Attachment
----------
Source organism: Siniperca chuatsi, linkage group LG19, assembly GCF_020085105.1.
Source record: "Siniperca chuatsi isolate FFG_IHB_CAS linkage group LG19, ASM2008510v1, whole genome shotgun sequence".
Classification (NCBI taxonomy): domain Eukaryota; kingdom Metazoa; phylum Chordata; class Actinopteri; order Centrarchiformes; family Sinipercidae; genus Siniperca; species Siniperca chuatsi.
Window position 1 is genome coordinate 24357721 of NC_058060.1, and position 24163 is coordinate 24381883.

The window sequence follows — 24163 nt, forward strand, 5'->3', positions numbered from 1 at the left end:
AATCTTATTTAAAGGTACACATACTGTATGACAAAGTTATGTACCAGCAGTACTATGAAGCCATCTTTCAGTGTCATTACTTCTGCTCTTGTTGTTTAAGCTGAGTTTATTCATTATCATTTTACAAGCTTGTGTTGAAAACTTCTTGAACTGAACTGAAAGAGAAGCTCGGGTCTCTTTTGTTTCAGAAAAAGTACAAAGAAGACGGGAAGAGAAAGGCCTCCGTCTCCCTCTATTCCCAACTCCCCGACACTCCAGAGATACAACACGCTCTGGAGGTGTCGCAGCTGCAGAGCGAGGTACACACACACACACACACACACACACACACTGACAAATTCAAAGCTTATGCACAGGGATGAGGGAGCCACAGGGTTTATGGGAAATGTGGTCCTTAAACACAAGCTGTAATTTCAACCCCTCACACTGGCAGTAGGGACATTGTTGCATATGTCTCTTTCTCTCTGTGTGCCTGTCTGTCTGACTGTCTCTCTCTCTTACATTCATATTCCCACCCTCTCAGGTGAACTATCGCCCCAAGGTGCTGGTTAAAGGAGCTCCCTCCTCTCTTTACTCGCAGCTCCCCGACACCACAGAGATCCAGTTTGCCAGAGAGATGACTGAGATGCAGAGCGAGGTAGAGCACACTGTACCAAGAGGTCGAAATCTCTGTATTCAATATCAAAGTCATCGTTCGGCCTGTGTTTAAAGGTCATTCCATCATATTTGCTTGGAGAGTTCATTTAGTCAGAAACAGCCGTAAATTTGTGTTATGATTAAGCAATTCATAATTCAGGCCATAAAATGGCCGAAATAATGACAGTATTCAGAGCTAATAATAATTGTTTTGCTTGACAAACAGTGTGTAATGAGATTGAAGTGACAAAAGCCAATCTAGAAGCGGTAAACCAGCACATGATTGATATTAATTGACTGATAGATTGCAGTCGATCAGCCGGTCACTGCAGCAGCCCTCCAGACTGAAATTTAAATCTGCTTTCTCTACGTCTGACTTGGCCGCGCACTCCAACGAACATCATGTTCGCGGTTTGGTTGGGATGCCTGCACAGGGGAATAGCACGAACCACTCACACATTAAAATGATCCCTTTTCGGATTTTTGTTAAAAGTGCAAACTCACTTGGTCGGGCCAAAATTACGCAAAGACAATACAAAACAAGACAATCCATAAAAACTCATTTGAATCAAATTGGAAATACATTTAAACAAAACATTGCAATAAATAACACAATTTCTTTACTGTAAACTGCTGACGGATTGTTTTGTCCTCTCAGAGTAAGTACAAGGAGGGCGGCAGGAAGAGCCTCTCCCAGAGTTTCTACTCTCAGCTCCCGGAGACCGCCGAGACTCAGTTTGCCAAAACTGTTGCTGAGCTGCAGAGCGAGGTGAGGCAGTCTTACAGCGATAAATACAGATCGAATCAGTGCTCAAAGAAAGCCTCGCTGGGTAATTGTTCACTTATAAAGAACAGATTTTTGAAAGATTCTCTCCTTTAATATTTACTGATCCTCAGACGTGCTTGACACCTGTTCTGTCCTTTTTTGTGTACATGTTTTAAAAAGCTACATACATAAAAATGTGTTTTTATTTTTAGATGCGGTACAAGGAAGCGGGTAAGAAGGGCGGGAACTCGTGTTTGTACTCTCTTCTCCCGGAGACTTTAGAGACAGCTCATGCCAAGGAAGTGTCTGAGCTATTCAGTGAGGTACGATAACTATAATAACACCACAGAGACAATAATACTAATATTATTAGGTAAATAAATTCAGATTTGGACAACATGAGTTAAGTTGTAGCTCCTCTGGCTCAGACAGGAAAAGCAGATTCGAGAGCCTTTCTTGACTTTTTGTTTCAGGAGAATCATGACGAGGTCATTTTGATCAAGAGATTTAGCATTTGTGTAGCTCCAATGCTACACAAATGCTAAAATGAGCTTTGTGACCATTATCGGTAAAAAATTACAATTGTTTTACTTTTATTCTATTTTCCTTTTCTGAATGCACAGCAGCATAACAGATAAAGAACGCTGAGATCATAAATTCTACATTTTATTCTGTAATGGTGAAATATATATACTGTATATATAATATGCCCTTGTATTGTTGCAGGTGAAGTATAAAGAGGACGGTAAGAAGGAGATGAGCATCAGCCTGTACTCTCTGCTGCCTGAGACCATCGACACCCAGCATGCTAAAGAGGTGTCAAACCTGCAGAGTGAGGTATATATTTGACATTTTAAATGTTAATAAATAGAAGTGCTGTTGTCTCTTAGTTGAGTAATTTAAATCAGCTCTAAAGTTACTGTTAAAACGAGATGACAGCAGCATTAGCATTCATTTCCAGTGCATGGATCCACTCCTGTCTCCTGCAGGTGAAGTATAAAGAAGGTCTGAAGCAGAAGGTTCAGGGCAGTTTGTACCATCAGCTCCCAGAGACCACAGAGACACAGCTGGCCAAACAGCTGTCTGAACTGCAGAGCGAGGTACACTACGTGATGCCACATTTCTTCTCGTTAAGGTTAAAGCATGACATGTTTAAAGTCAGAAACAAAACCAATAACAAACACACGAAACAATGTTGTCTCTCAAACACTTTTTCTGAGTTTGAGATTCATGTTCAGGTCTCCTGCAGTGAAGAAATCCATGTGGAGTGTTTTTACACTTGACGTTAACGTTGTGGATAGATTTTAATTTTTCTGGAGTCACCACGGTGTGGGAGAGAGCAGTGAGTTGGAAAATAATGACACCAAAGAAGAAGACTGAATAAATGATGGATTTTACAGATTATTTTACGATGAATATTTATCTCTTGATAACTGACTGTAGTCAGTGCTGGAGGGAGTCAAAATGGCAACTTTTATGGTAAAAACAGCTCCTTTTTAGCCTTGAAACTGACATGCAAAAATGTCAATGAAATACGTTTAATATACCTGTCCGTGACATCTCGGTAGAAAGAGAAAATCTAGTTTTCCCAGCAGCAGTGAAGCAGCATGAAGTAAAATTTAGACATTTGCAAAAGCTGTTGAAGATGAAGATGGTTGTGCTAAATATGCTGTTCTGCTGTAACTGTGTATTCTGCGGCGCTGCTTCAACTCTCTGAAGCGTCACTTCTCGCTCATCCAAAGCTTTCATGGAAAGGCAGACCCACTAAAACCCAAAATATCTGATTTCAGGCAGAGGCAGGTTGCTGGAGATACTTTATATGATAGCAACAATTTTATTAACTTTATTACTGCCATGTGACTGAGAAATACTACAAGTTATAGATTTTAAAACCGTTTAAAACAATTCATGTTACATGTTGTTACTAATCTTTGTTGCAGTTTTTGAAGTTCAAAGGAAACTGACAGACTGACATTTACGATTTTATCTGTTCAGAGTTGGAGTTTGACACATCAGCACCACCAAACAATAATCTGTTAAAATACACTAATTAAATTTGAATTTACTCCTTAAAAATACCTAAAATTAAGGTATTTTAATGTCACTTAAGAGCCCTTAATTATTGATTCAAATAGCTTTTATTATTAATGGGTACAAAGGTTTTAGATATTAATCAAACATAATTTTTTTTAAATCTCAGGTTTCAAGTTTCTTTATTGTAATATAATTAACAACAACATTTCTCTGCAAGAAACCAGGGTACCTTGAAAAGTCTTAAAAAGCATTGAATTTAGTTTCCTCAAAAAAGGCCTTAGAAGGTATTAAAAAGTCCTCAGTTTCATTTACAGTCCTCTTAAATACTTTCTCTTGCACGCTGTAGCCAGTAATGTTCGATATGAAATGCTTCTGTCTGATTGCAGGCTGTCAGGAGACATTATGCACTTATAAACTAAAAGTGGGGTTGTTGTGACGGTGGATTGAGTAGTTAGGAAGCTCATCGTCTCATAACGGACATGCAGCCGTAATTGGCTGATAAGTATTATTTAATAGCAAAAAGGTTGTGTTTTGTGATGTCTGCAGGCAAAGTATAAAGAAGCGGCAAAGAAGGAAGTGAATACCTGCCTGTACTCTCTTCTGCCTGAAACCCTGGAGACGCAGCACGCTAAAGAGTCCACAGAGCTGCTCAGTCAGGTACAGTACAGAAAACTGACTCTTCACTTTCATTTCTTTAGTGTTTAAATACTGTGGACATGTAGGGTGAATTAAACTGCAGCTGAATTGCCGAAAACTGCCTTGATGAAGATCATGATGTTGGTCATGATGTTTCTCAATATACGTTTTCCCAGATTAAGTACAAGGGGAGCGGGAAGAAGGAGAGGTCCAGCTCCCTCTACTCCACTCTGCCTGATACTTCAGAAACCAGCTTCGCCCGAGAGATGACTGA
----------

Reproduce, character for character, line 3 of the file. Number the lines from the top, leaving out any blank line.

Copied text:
Classification (NCBI taxonomy): domain Eukaryota; kingdom Metazoa; phylum Chordata; class Actinopteri; order Centrarchiformes; family Sinipercidae; genus Siniperca; species Siniperca chuatsi.